(@ alex s: are you refering to "The Partisan"? If so, where's the relevant posting?)
"La complainte du partisan"......not only did the american translator apparently leave out a verse, he changed an old man to an old woman and removed the patriotic bits. The printed versions I've seen have 6 french and 5 english verses, even if Joan Baez found an english translation of the sixth verse somewhere. Substituting 'les soldats' for 'les Allemands' and 'la nation' for 'La France' brings the french version, to my mind, up-to-date and gives it a degree of universality. WWII has been over for a long time now but there are plenty of other conflicts rageing in the world.
"No-one ever asked me
Where I've come from, where I'm going
Those of you who know
Erase all traces of me"
I interpret the french last verse as being a return to 'normality'-
"On nous oubliera,
Nous rentrerons dans l'ombre"-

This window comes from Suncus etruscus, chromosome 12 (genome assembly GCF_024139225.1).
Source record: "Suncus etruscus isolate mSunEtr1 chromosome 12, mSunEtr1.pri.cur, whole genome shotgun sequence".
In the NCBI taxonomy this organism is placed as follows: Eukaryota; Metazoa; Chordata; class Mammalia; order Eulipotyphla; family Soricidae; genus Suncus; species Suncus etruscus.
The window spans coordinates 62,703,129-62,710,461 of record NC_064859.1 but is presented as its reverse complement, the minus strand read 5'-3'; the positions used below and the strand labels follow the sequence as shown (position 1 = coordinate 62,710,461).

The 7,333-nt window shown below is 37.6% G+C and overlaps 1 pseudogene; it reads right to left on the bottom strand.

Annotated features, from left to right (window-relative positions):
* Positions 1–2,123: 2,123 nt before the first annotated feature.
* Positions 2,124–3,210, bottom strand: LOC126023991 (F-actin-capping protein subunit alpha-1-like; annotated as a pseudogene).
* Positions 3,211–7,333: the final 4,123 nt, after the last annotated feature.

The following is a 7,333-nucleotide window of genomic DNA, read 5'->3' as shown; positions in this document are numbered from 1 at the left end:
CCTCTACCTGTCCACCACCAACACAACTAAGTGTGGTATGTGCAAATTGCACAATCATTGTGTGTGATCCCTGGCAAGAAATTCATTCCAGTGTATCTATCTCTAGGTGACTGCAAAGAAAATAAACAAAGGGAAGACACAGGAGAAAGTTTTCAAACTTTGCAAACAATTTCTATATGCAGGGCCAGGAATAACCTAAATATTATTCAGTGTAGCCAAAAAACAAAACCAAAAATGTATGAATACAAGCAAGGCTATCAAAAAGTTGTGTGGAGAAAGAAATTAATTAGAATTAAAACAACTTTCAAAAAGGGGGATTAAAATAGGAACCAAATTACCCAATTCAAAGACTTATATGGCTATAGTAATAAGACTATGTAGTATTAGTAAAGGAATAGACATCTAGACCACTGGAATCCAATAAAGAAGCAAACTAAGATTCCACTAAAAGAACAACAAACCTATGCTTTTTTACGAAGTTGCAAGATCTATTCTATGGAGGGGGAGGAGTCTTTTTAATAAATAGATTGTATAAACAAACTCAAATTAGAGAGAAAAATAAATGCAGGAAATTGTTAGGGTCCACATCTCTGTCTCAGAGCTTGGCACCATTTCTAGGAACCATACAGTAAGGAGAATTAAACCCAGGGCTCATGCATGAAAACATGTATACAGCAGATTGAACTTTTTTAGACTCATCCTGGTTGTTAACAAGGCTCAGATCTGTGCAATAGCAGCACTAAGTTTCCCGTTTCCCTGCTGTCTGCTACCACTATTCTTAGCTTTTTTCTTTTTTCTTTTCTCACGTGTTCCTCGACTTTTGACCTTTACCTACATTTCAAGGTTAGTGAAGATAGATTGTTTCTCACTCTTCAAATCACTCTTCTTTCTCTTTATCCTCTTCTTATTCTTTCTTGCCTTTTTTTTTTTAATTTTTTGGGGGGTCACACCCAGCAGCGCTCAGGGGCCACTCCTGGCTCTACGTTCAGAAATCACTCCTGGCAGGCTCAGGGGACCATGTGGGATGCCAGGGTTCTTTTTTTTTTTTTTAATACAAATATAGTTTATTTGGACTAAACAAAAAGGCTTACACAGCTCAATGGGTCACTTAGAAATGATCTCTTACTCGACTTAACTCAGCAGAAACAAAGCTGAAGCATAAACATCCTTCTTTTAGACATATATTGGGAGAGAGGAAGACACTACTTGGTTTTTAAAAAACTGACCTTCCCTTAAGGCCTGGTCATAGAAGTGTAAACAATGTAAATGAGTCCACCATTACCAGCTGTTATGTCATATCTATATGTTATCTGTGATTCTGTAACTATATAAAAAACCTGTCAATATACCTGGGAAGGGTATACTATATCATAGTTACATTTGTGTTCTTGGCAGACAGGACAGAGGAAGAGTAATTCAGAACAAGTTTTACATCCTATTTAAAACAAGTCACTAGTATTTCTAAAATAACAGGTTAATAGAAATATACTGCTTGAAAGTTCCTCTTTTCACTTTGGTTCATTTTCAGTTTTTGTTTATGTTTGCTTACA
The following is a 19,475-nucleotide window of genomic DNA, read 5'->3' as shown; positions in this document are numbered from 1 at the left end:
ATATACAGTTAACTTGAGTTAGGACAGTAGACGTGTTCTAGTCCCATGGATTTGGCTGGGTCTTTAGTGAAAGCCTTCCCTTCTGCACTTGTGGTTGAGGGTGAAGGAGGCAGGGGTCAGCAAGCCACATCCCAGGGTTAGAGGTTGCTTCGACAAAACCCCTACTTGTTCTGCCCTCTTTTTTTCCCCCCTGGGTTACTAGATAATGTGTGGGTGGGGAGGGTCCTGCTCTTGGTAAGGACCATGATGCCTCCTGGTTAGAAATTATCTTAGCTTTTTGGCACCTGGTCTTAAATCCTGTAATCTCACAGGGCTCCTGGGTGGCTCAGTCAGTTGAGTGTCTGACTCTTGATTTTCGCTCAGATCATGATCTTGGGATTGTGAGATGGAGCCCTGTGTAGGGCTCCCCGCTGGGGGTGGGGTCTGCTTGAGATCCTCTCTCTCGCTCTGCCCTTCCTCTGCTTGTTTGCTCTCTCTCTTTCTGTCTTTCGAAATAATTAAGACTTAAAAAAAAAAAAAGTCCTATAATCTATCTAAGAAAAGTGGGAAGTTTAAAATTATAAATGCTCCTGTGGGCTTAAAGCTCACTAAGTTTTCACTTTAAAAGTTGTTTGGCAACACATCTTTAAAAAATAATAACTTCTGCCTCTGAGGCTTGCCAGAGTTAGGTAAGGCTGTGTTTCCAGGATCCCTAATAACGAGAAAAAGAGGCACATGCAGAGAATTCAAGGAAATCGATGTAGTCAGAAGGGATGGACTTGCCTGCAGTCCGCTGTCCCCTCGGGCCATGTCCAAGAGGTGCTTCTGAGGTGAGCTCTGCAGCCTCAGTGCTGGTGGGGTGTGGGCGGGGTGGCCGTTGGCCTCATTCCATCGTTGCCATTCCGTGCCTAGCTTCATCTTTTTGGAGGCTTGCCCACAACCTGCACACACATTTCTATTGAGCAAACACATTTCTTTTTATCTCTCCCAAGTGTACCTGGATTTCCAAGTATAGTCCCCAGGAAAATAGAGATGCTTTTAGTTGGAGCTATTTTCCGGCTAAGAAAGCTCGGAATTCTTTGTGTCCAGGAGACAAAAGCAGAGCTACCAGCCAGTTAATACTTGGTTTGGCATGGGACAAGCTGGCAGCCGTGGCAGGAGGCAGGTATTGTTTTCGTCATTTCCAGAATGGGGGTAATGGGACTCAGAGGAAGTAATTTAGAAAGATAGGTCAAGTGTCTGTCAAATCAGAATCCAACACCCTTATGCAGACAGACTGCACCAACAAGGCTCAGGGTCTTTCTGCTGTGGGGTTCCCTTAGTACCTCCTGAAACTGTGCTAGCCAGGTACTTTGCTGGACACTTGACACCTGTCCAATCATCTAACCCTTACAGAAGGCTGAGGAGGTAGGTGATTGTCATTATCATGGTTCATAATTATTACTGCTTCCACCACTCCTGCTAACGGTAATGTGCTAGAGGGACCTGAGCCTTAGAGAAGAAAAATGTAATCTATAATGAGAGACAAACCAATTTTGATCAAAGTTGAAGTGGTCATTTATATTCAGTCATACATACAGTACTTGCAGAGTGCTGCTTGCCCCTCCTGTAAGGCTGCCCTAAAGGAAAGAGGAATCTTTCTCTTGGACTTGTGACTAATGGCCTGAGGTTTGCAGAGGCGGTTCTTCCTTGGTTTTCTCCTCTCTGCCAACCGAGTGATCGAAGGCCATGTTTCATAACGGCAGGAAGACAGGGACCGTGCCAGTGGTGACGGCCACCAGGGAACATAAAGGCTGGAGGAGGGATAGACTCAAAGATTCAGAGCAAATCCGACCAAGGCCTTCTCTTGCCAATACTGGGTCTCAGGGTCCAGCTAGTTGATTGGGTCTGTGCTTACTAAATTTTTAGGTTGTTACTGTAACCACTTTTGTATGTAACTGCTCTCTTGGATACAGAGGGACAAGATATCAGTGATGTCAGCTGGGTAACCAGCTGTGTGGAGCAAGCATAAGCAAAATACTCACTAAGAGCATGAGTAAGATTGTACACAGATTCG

we'll be forgotten- nobody will have any interest in our deeds, they, and we, will be too busy rebuilding our lives and so we'll fade away and become just memories........
Although the english version is apparently up-beat/jolly I look at it the same sense as I look at the original:- at last we'll be able to leave this clandestine life and pick up the pieces of our lives..........
The american, tin-pan-alley, composer("The twelth of never"?) who came up with the english version presumably followed standard tin-pan-alley practice and supplied an obligatory apparently up-beat ending. Quite why he turned an old man into an old women escapes me but it's not important.